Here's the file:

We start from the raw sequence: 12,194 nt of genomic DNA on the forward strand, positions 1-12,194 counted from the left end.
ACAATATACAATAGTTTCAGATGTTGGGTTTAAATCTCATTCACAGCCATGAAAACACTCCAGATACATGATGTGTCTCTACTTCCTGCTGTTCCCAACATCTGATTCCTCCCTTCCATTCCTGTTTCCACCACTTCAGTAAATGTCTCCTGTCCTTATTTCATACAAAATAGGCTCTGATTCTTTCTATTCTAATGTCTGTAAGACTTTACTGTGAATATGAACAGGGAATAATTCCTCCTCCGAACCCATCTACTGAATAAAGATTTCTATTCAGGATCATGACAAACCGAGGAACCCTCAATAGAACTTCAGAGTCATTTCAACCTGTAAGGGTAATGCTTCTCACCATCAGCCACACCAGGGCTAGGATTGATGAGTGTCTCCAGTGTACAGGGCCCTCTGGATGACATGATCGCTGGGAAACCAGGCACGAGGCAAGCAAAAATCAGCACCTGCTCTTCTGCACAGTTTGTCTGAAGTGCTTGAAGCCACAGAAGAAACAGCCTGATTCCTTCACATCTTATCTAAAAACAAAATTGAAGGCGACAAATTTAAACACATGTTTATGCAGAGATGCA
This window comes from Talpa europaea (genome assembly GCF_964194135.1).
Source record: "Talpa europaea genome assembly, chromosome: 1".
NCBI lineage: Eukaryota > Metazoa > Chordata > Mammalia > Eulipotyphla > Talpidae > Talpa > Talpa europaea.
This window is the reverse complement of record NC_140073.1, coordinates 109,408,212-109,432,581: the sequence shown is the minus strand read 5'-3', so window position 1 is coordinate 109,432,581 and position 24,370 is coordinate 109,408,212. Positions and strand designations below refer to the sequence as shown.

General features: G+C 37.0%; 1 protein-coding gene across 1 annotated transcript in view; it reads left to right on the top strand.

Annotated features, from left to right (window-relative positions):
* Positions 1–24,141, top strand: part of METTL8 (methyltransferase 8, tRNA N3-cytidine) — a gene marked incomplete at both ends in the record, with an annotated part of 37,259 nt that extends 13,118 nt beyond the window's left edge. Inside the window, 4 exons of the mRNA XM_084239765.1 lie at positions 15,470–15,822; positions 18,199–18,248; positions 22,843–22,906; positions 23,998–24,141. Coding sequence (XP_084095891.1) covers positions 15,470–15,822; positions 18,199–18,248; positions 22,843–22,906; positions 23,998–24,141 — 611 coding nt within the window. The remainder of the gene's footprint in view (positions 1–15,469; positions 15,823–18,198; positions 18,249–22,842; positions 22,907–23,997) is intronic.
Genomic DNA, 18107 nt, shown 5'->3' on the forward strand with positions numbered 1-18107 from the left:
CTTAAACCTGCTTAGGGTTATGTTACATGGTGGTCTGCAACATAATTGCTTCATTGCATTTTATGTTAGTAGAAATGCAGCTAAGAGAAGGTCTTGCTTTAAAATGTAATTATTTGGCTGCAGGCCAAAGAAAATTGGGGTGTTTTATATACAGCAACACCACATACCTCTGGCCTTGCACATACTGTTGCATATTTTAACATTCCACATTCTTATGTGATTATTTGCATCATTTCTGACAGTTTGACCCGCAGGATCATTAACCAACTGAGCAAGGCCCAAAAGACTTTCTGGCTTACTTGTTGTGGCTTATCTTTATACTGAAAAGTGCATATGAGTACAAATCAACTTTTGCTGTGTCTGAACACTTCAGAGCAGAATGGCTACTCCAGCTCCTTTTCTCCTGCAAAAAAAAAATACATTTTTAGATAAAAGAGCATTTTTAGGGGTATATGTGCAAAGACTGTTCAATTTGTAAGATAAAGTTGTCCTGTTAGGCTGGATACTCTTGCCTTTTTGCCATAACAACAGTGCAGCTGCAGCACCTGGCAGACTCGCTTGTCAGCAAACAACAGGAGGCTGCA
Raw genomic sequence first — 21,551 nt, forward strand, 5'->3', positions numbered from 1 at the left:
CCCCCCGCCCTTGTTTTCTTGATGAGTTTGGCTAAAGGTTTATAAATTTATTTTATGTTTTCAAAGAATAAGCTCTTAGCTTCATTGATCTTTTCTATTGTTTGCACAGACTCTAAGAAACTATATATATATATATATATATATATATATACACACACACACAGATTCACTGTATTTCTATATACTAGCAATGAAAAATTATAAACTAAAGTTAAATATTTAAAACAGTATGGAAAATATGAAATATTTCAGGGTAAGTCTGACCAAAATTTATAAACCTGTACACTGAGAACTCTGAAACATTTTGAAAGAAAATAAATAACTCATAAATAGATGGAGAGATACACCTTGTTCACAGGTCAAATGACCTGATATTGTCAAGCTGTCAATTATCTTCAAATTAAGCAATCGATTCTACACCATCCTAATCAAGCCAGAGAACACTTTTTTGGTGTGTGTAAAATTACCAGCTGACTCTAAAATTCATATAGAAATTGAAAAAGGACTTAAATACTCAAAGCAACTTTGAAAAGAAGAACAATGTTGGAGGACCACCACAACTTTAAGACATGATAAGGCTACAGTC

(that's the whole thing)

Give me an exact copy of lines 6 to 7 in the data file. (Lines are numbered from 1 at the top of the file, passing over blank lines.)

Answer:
This window is the reverse complement of record NC_140073.1, coordinates 109,408,212-109,432,581: the sequence shown is the minus strand read 5'-3', so window position 1 is coordinate 109,432,581 and position 24,370 is coordinate 109,408,212. Positions and strand designations below refer to the sequence as shown.

General features: G+C 37.0%; 1 protein-coding gene across 1 annotated transcript in view; it reads left to right on the top strand.